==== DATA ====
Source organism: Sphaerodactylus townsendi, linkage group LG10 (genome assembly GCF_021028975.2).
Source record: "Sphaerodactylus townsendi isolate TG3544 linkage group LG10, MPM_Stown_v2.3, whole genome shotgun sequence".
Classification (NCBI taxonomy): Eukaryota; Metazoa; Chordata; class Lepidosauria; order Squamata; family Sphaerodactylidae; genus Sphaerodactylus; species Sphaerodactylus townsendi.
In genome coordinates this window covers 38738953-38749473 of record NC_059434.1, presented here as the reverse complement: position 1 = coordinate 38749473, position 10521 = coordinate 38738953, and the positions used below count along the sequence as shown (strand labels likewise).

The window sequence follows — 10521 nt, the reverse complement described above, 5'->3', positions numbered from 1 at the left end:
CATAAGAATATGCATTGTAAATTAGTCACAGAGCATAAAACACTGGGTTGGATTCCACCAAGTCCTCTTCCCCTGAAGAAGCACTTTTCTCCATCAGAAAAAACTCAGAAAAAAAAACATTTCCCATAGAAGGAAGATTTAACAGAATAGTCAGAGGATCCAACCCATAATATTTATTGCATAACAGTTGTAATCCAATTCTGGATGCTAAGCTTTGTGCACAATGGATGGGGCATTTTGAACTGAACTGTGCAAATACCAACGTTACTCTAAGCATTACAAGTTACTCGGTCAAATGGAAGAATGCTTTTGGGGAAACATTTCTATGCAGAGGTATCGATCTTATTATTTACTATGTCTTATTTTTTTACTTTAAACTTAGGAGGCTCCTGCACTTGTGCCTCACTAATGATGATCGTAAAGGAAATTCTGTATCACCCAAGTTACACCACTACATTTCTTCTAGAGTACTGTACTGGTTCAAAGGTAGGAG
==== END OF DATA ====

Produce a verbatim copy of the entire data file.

Source organism: Sphaerodactylus townsendi, linkage group LG10 (genome assembly GCF_021028975.2).
Source record: "Sphaerodactylus townsendi isolate TG3544 linkage group LG10, MPM_Stown_v2.3, whole genome shotgun sequence".
Classification (NCBI taxonomy): Eukaryota; Metazoa; Chordata; class Lepidosauria; order Squamata; family Sphaerodactylidae; genus Sphaerodactylus; species Sphaerodactylus townsendi.
In genome coordinates this window covers 38738953-38749473 of record NC_059434.1, presented here as the reverse complement: position 1 = coordinate 38749473, position 10521 = coordinate 38738953, and the positions used below count along the sequence as shown (strand labels likewise).

The window sequence follows — 10521 nt, the reverse complement described above, 5'->3', positions numbered from 1 at the left end:
CATAAGAATATGCATTGTAAATTAGTCACAGAGCATAAAACACTGGGTTGGATTCCACCAAGTCCTCTTCCCCTGAAGAAGCACTTTTCTCCATCAGAAAAAACTCAGAAAAAAAAACATTTCCCATAGAAGGAAGATTTAACAGAATAGTCAGAGGATCCAACCCATAATATTTATTGCATAACAGTTGTAATCCAATTCTGGATGCTAAGCTTTGTGCACAATGGATGGGGCATTTTGAACTGAACTGTGCAAATACCAACGTTACTCTAAGCATTACAAGTTACTCGGTCAAATGGAAGAATGCTTTTGGGGAAACATTTCTATGCAGAGGTATCGATCTTATTATTTACTATGTCTTATTTTTTTACTTTAAACTTAGGAGGCTCCTGCACTTGTGCCTCACTAATGATGATCGTAAAGGAAATTCTGTATCACCCAAGTTACACCACTACATTTCTTCTAGAGTACTGTACTGGTTCAAAGGTAGGAG